• Standards Board: HAVA designates a 110-member Standards Board to assist EAC in carrying out its mandates under the law. The board is composed of 55 state election officials, selected by their respective chief state election official, and 55 local election officials, selected through a process supervised by the chief state election official.
    • Board of Advisors: This 35-member board is composed of representatives from election official associations, non-profits, and government entities. The federal agencies with representatives on EAC’s board of advisors include DOJ, the Federal Voting Assistance Program (FVAP), and Congress.
    • Technical Guidelines Development Committee : TGDC assists EAC in developing the Voluntary Voting System Guidelines. The chairperson of the TGDC is the director of the National Institute of Standards and Technology (NIST). The 14 other members of TGDC are appointed jointly by EAC and the director of NIST.
    • Local Leadership Council : Established in 2021, the Council is composed of two election official leaders from each state. This council provides recommendations and direct feedback to the EAC on a range of election administration topics including voter registration, voter list maintenance, ballot administration (programming, printing, and logistics), processing, and testing of ballots, and certification of results. Unlike the other three advisory boards, the LLC is not created by HAVA and therefore has no statutory responsibility.
  • Federal Election Commission: The Federal Election Commission oversees the implementation and enforcement of federal campaign finance laws. It does not play a role in election administration.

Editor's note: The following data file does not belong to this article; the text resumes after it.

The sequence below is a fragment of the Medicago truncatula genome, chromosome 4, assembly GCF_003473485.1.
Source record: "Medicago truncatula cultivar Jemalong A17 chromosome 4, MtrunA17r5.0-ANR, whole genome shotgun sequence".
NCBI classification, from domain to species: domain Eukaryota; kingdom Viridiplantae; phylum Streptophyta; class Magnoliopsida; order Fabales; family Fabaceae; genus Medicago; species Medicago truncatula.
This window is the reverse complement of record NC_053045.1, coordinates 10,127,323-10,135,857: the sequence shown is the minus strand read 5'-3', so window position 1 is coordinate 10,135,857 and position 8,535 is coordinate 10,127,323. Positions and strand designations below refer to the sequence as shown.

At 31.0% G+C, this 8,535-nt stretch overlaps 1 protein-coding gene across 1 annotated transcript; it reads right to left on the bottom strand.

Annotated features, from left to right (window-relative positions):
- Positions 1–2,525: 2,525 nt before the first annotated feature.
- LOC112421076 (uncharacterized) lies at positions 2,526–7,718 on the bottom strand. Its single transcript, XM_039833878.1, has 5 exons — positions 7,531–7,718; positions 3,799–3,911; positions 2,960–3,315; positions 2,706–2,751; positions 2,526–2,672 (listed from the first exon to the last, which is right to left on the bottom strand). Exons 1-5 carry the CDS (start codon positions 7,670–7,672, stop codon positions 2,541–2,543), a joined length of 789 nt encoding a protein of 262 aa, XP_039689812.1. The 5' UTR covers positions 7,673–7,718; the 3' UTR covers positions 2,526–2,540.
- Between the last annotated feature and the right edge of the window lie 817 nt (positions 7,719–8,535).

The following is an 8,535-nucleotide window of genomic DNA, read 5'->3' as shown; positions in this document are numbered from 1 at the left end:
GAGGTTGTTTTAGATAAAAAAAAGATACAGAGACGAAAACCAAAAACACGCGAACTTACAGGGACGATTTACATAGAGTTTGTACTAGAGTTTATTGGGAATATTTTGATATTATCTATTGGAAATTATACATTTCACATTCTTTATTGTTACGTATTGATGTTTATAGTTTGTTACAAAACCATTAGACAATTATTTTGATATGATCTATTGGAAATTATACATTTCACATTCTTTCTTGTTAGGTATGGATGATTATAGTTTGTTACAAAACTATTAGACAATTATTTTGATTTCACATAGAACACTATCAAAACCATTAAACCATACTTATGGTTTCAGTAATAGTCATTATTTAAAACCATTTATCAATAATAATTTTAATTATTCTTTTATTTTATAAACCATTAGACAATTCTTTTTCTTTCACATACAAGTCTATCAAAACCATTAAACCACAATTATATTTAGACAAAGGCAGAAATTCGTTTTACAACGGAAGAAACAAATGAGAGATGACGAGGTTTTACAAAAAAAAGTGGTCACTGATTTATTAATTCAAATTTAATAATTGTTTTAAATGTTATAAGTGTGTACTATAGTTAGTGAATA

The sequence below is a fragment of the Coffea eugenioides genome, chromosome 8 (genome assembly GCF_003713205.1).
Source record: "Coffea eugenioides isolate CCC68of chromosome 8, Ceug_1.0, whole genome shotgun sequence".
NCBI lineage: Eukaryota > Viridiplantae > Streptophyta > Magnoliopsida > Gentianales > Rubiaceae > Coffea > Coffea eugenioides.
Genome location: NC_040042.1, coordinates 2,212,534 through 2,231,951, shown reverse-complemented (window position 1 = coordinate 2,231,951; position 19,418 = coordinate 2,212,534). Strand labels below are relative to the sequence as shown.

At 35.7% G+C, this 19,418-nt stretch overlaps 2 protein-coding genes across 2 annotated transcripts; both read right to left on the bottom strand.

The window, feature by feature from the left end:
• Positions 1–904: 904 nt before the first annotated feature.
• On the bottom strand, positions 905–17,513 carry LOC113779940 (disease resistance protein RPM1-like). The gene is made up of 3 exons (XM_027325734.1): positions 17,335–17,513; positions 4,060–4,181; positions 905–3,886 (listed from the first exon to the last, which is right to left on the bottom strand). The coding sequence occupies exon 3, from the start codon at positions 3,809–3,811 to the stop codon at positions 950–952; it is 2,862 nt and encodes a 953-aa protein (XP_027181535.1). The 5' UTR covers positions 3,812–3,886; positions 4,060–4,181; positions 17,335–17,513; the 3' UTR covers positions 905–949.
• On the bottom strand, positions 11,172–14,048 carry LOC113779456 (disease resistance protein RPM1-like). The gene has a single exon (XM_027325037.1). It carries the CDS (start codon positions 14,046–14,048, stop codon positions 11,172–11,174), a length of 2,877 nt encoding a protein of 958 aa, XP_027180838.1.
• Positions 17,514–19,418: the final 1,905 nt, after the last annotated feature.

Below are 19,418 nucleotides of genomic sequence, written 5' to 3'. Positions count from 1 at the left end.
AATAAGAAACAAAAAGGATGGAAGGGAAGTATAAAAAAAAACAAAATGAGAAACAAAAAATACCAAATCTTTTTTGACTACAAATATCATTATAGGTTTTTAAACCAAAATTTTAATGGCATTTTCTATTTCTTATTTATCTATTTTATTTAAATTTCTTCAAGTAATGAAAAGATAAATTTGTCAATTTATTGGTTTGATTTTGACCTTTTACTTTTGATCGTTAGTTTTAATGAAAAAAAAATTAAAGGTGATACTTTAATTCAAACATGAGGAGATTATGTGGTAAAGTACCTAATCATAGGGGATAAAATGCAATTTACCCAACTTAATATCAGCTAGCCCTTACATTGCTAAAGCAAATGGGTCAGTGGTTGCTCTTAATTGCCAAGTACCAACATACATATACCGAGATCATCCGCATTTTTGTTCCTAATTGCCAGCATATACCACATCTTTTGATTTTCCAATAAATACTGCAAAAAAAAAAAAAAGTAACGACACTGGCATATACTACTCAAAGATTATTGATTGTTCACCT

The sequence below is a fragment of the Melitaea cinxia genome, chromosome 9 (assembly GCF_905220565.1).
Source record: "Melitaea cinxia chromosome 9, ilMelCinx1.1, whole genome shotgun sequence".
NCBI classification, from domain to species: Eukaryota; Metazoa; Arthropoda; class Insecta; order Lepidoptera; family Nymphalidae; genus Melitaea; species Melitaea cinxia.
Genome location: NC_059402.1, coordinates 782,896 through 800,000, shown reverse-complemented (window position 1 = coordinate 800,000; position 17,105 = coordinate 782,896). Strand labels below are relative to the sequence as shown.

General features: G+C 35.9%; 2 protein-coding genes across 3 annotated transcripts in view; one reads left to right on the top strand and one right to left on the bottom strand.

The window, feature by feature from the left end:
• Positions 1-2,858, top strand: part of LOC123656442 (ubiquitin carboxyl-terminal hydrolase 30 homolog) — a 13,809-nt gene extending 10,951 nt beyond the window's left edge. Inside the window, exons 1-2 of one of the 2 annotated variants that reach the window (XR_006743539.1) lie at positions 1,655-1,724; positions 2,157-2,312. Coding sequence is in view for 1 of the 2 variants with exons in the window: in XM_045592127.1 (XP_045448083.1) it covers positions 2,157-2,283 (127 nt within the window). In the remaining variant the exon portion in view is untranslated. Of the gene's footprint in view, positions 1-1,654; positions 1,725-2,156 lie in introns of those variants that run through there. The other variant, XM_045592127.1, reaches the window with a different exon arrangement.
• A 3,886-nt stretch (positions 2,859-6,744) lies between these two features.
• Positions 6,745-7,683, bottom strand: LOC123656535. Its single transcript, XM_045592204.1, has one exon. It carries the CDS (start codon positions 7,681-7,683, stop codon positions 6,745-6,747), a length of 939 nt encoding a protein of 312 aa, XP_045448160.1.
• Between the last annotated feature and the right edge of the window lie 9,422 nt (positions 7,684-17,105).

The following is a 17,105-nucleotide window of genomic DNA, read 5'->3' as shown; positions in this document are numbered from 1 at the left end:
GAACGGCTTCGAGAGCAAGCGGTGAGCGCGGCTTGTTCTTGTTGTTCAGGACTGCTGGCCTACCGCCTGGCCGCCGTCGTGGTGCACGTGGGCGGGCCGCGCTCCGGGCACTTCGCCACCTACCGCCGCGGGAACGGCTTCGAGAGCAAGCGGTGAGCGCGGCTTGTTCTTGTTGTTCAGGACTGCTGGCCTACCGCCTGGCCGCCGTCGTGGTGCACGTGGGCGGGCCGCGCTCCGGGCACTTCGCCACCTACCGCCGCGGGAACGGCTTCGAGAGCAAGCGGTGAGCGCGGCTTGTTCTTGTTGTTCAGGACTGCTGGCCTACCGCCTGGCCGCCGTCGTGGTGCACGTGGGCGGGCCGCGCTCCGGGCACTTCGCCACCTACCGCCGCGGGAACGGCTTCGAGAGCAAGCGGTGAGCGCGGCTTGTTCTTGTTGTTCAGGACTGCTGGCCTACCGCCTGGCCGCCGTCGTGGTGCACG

• United States Postal Service : USPS transmits election mail, informs local and state election officials about mail procedures, operational standards, and recommended best practices for utilizing the mail for elections. USPS also conducts an annual review of performance and preparation to deliver election mail.
    • United States Postal Inspection Service : USPIS enforces federal statutes related to crimes involving the postal system, and monitors election mail including ballot materials, voter registration cards, and absentee ballot applications sent through the mail.
  • United States Access Board: USAB coordinates information regarding voting access for people with disabilities. They are included in EAC’s Board of Advisors and Technical Guidelines Development Committee.
  • General Services Administration: GSA touches many aspects of the U.S. government through building maintenance, acquisition, and compiling of best practices.
    • Office of Evaluation Sciences: Housed within the GSA, this office oversees, a U.S. government website that directs Americans to registration rules for their own states. In addition to partnering with the EAC, collaborates openly with nonpartisan, third party organizations as well as with state and local election officials.

Agencies Led by Presidential Appointees

  • Department of Commerce: Through its 13 bureaus, Commerce strives to create the conditions for economic growth and opportunity for all communities. Two bureaus, the Census Bureau and NIST perform important functions that support agencies that have a more direct role in election administration.
    • The Census Bureau: The Census Bureau is best known for its core function: determining the number of people living the U.S. every ten years. This population data is used to determine how many House and Electoral College representatives each state gets. Highly detailed data is used to draw election districts, ranging from the U.S. House to local elected commissions. The Census Bureau also conducts post-election surveys about voter registration and participation, conducts annual population and housing unit estimates, and collects language data through the American Community Survey as part of their oversight of Section 203 language determinations under the Voting Rights Act.